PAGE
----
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The psychological and physical health of hospice caregivers

Publication year
Chentsova-Dutton, Y.; Shuchter, S.; Hutchin, S.; Strause, L.; Burns, K.; Zisook, S.

This study explores the psychological distress of caring for a dying family member and examines the differences in depression, anxiety, health, social and occupational functioning, and social support among hospice caregivers and community controls. It compares psychological functioning of spousal and adult child hospice caregivers. Caregivers of terminally ill hospice patients were assessed prior to death as a part of a longitudinal bereavement study. Caregivers reported experiencing higher levels of depression, anxiety, anger, and health problems than controls. Hospice caregiving was associated with deterioration in physical health and in social and occupational functioning. The comparisons between adult children and spouse caregivers revealed that levels of psychological and physical morbidity were very similar for the two generations of caregivers. An awareness of distress symptoms among hospice caregivers could lead to timely proactive clinical intervention that may prevent bereavement complications.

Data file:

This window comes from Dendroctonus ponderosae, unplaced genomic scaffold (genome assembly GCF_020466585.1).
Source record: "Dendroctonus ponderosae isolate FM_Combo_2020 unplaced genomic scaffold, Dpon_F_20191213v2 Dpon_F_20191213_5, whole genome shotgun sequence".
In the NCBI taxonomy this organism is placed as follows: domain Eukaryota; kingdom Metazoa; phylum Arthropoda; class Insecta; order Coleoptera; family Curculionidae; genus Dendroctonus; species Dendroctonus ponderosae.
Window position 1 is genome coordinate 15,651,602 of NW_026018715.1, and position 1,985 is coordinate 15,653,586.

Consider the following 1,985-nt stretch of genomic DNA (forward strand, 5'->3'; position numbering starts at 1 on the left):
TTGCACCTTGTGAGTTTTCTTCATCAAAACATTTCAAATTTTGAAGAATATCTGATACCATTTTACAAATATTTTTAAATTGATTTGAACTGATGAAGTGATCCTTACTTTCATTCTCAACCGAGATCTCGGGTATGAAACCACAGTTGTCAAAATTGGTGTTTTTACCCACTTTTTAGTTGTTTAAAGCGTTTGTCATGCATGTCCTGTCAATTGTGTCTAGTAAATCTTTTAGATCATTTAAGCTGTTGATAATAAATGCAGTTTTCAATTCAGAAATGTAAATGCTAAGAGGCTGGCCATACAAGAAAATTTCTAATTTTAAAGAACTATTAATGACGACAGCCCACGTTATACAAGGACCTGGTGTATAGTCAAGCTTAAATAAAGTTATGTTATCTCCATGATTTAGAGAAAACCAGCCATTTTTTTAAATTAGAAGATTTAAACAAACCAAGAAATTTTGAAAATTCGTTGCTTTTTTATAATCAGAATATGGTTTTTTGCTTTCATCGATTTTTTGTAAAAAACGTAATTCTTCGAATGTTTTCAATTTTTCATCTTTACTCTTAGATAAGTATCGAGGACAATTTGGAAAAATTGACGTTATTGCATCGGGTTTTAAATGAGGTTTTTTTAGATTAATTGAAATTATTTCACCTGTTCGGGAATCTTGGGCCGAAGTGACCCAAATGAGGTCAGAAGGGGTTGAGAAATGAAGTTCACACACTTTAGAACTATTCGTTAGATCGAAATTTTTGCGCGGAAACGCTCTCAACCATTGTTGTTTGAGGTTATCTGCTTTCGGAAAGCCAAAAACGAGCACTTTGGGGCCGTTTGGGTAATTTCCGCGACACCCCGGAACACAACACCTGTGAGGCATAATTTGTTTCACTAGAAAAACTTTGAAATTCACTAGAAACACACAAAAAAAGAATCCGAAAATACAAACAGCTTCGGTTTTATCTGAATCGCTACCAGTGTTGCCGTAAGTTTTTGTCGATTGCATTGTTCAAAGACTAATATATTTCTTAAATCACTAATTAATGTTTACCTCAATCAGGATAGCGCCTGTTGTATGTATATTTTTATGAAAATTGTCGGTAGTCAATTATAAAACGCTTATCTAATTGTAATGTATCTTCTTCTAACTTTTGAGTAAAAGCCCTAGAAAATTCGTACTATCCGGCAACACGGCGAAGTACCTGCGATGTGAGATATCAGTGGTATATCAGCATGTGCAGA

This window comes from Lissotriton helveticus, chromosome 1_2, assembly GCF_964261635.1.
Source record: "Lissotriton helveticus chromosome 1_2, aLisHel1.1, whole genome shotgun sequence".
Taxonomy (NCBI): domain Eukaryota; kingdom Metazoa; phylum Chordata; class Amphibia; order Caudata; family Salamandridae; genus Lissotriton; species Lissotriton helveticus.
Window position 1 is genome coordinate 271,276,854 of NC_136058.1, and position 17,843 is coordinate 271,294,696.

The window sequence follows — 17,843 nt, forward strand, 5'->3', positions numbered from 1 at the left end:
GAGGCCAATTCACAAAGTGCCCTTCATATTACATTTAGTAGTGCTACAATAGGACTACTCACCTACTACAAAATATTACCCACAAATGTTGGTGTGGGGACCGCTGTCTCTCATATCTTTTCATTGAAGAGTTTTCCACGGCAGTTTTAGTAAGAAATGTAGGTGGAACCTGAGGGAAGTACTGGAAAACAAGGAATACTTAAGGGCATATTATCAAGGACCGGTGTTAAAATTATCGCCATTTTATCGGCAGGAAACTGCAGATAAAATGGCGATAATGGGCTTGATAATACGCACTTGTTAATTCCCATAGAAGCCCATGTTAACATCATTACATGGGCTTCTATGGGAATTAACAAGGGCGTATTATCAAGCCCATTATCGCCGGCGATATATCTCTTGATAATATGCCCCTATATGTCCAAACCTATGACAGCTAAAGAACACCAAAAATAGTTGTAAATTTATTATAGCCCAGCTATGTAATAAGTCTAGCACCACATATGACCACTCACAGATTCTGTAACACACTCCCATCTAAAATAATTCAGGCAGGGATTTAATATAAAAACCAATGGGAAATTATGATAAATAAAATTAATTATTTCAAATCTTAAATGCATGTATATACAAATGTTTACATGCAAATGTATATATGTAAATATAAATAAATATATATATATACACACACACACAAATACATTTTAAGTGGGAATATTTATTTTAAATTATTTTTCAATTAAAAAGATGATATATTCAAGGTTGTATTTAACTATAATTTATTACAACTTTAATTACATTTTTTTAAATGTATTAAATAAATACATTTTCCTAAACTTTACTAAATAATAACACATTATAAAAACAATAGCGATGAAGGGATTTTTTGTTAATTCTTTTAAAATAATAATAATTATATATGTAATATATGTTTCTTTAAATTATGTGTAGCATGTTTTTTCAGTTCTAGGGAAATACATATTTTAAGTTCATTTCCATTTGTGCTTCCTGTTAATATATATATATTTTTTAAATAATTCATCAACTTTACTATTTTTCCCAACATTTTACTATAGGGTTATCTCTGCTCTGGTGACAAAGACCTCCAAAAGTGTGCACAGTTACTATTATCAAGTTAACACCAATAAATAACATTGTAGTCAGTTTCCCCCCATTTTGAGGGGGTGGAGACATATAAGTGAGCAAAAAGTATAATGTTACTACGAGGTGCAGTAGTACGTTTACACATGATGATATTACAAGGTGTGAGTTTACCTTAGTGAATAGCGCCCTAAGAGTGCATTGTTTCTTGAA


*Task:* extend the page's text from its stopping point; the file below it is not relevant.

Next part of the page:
Research abstracts